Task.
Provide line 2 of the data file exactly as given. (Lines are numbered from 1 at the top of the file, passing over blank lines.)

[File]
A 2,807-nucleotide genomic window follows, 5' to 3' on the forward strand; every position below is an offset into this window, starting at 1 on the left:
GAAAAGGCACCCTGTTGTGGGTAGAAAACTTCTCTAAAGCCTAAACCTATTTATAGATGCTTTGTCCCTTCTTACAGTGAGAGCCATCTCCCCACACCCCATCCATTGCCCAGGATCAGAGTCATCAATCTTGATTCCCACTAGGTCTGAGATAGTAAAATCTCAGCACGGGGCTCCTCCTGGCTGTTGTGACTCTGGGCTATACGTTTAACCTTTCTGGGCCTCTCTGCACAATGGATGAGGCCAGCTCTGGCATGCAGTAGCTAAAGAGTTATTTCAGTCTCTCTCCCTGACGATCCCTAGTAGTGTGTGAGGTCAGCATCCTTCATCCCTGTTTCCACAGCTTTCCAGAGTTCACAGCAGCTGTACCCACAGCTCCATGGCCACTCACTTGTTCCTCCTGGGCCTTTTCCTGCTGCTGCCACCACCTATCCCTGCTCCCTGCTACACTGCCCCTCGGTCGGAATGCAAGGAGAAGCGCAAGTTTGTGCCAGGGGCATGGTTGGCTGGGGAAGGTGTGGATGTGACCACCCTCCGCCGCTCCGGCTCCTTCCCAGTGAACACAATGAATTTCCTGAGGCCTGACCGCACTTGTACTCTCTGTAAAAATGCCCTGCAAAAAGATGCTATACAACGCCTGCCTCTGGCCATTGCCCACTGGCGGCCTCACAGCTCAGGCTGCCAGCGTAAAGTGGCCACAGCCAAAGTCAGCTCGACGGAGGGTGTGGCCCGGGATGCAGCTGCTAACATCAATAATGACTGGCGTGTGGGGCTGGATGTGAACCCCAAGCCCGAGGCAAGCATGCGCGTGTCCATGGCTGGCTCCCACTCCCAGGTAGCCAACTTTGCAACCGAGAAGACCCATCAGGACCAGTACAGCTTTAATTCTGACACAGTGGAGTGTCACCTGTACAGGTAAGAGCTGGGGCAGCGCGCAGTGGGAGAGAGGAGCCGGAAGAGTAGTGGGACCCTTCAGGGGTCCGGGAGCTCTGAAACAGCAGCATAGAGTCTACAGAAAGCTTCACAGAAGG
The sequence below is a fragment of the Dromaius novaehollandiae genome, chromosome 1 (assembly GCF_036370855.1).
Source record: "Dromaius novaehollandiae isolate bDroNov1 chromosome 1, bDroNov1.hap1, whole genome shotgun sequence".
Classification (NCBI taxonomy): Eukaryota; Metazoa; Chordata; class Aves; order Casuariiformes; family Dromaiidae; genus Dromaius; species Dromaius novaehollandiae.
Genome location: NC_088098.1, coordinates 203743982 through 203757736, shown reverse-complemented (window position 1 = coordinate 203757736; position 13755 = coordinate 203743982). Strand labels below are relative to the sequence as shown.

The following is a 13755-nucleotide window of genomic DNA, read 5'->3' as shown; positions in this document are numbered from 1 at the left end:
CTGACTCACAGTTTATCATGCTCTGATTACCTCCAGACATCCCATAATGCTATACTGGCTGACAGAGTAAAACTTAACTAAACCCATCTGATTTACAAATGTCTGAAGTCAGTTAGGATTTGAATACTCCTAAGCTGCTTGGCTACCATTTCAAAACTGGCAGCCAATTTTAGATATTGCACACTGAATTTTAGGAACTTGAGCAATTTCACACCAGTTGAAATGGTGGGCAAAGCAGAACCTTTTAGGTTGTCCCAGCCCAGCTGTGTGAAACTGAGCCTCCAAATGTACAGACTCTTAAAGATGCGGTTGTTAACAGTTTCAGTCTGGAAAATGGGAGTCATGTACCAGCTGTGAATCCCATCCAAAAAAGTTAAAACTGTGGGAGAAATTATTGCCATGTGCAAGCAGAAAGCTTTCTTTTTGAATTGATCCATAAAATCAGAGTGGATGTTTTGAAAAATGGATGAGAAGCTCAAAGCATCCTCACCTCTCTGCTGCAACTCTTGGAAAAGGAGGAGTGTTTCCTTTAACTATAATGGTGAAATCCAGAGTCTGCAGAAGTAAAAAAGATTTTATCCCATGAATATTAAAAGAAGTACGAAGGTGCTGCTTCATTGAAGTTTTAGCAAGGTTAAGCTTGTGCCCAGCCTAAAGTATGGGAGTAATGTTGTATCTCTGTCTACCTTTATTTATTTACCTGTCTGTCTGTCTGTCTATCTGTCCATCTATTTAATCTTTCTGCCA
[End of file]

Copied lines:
GAAAAGGCACCCTGTTGTGGGTAGAAAACTTCTCTAAAGCCTAAACCTATTTATAGATGCTTTGTCCCTTCTTACAGTGAGAGCCATCTCCCCACACCCCATCCATTGCCCAGGATCAGAGTCATCAATCTTGATTCCCACTAGGTCTGAGATAGTAAAATCTCAGCACGGGGCTCCTCCTGGCTGTTGTGACTCTGGGCTATACGTTTAACCTTTCTGGGCCTCTCTGCACAATGGATGAGGCCAGCTCTGGCATGCAGTAGCTAAAGAGTTATTTCAGTCTCTCTCCCTGACGATCCCTAGTAGTGTGTGAGGTCAGCATCCTTCATCCCTGTTTCCACAGCTTTCCAGAGTTCACAGCAGCTGTACCCACAGCTCCATGGCCACTCACTTGTTCCTCCTGGGCCTTTTCCTGCTGCTGCCACCACCTATCCCTGCTCCCTGCTACACTGCCCCTCGGTCGGAATGCAAGGAGAAGCGCAAGTTTGTGCCAGGGGCATGGTTGGCTGGGGAAGGTGTGGATGTGACCACCCTCCGCCGCTCCGGCTCCTTCCCAGTGAACACAATGAATTTCCTGAGGCCTGACCGCACTTGTACTCTCTGTAAAAATGCCCTGCAAAAAGATGCTATACAACGCCTGCCTCTGGCCATTGCCCACTGGCGGCCTCACAGCTCAGGCTGCCAGCGTAAAGTGGCCACAGCCAAAGTCAGCTCGACGGAGGGTGTGGCCCGGGATGCAGCTGCTAACATCAATAATGACTGGCGTGTGGGGCTGGATGTGAACCCCAAGCCCGAGGCAAGCATGCGCGTGTCCATGGCTGGCTCCCACTCCCAGGTAGCCAACTTTGCAACCGAGAAGACCCATCAGGACCAGTACAGCTTTAATTCTGACACAGTGGAGTGTCACCTGTACAGGTAAGAGCTGGGGCAGCGCGCAGTGGGAGAGAGGAGCCGGAAGAGTAGTGGGACCCTTCAGGGGTCCGGGAGCTCTGAAACAGCAGCATAGAGTCTACAGAAAGCTTCACAGAAGG